In the 1600’s a clockmaking and watchmaking industry grew up in Coventry and the reasons for this happening are unclear but it may have been due in part to it’s central position and it is known that a stagecoach run linked London, Coventry and Liverpool which became the three major centres of watchmaking in the UK. There may also have been a Huguenot influence as Coventry had long been a place where immigrants had settled and a number of surnames of French derivation do crop up in watchmaking families.

Coventry did reach a position that it was known to have made at least 50% of all watches being made in England during the 18th and 19th centuries although it is difficult to accurately quantify these figures because many Coventry watchmakers were making movements and even completed watches which were not marked and were sold into the trade.

In 1861 weaving and watchmaking were both in a deep slump, which was in part due to the American civil war, people were starving and soup kitchens were set up. Many people were leaving the city to emigrate and prominent citizens were deeply concerned that the local pool of skilled labour was being diminished. They therefore set up a company (The Coventry Machinists) to manufacture sewing machines and the watchmakers proved adept at this due to the similarity of the work in making gearwheels and assembling drive trains

A nephew of Singer, who was one of the directors of the Coventry Machinists, visited Paris and bought back with him a French “boneshaker” bicycle. this was a rather crude affair but the potential was recognised by James Starley who was a foreman at the company and he developed the machine to be the forerunner of the modern bicycle. It was not long before former watchmakers found themselves making bicycles; this even included former dial painters being employed to paint the fine lines and designs on the cycle frames. Other cycle manufacturers sprang up in Coventry and at one point it was considered to be the cycle manufacturing centre of Europe. The invention of the internal combustion engine soon led to the development of a motor cycle and then motor car industry and entrepreneurs and inventors followed the by now well-trodden path to Coventry.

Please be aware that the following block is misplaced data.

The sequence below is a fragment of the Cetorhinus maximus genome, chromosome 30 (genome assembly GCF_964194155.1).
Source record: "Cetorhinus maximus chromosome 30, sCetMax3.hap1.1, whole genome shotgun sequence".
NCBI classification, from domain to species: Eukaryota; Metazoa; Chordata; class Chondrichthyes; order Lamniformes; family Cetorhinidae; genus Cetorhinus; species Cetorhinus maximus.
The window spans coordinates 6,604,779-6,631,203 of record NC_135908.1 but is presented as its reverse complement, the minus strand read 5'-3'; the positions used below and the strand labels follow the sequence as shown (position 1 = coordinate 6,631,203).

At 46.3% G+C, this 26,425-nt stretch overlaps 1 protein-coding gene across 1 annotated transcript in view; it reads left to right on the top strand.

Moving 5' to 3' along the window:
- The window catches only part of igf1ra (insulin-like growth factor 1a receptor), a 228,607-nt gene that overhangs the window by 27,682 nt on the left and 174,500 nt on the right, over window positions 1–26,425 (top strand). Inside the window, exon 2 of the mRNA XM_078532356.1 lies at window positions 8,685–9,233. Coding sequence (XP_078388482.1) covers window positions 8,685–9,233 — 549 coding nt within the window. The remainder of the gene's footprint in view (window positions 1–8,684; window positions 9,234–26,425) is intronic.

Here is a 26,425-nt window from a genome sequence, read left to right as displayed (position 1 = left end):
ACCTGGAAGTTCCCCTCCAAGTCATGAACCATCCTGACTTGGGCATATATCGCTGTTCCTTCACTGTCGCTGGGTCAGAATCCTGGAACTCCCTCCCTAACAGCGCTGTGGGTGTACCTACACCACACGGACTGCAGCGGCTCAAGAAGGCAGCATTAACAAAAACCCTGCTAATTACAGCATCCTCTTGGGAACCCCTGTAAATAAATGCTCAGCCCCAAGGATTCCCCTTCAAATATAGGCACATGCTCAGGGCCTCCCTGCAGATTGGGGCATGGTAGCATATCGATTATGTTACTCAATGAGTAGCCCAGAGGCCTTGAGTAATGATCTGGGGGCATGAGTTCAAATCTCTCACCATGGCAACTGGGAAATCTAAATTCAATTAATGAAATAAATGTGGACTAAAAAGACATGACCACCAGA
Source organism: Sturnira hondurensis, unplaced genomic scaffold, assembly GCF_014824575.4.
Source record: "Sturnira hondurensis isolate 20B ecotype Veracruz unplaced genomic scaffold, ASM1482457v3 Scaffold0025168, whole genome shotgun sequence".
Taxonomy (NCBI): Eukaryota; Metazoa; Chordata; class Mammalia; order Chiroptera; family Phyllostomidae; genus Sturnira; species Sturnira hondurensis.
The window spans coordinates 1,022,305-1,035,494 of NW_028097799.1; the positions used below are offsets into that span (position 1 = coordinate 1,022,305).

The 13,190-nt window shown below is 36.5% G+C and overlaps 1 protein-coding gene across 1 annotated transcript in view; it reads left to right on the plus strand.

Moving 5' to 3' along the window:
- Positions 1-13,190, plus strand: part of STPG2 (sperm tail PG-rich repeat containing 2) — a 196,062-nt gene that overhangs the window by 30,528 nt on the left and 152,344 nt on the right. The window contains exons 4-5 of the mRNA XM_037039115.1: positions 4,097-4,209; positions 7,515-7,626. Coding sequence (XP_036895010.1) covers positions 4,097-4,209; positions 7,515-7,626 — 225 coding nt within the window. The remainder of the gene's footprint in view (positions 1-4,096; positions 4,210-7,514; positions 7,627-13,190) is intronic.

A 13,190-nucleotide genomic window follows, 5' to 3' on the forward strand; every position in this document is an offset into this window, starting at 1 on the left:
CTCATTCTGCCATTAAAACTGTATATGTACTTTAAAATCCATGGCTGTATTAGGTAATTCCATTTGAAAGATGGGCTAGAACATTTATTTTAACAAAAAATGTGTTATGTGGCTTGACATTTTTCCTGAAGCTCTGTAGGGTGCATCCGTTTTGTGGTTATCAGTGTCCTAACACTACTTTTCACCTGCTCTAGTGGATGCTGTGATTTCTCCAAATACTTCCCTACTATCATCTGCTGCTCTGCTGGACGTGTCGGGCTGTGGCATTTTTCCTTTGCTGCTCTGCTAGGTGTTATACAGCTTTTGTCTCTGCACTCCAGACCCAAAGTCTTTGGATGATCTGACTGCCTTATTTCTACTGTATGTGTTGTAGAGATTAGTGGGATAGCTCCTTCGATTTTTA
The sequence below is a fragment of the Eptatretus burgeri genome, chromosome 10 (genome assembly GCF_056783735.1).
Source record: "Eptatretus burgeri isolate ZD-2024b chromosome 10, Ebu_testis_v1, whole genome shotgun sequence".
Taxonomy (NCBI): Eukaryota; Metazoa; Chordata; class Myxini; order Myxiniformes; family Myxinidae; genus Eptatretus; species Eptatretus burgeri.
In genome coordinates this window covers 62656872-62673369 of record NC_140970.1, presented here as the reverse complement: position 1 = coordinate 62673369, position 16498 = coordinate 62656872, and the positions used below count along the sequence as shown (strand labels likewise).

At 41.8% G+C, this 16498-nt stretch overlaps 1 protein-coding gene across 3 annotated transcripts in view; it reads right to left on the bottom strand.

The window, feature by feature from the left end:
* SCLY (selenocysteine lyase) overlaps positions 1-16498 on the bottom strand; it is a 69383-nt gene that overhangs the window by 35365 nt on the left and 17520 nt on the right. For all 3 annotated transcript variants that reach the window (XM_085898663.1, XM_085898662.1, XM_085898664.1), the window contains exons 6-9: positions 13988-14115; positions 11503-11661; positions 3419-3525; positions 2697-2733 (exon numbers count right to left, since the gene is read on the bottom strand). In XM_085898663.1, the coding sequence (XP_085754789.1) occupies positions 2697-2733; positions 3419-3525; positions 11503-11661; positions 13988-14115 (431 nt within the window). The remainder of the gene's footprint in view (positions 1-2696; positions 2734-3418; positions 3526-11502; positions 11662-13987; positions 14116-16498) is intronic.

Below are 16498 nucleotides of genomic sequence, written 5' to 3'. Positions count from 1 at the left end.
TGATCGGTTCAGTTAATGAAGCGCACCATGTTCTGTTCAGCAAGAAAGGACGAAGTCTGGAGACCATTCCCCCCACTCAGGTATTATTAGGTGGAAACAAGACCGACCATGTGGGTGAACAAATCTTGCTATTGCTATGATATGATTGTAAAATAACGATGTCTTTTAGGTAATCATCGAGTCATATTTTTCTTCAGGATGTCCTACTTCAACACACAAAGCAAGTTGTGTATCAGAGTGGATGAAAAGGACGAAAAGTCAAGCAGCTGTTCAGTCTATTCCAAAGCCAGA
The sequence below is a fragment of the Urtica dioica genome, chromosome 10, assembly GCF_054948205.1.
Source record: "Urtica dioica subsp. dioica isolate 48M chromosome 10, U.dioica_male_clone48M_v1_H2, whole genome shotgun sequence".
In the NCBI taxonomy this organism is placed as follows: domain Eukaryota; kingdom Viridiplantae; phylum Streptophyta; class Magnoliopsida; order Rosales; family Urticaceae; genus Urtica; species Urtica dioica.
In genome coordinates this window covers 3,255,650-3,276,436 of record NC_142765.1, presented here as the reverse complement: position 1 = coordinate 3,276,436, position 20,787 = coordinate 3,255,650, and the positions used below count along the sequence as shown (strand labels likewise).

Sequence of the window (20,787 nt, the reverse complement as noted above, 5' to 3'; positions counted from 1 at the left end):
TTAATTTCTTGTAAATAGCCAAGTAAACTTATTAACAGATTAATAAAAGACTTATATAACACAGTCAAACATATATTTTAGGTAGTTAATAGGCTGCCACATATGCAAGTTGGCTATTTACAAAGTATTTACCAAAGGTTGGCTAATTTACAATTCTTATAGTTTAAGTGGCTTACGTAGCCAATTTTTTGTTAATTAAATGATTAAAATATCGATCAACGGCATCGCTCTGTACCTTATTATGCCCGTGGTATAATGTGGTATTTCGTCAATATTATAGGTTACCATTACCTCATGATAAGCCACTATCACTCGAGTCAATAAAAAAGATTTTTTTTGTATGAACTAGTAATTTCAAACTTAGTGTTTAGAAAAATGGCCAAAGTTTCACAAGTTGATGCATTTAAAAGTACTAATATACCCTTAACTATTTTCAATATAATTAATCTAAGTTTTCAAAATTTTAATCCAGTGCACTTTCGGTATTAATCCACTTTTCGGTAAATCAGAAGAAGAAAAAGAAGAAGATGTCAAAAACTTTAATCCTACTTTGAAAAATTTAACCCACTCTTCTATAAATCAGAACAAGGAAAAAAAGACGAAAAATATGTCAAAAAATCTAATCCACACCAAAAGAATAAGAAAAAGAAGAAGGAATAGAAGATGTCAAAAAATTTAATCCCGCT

The Coventry clock and watch industry did survive the 1861 slump and watchmaking continued until the outbreak of the second world war, when the major manufacturers turned their hands to the production of munitions and other military equipment, which was why Coventry was targeted by bombing raids.

The major manufacturer, Rotherhams and Sons was making parts for the automotive trade after the war but did re-commence the making of a range of clocks which were usually given as presentation pieces and this continued until the 1960’s. So there you have it, without watchmaking in Coventry, we could well have gone without engineering overall!

This blog post was written by Coventry Watch Museum. The Coventry Watch Museum Project consists of a group of people, many of whom were born and bred in Coventry, who are seeking to inform people about the history of watchmaking which was so important to the industrial development of the city. The Project is a company limited by guarantee and a registered charity.

For more information about Coventry Watch Museum click here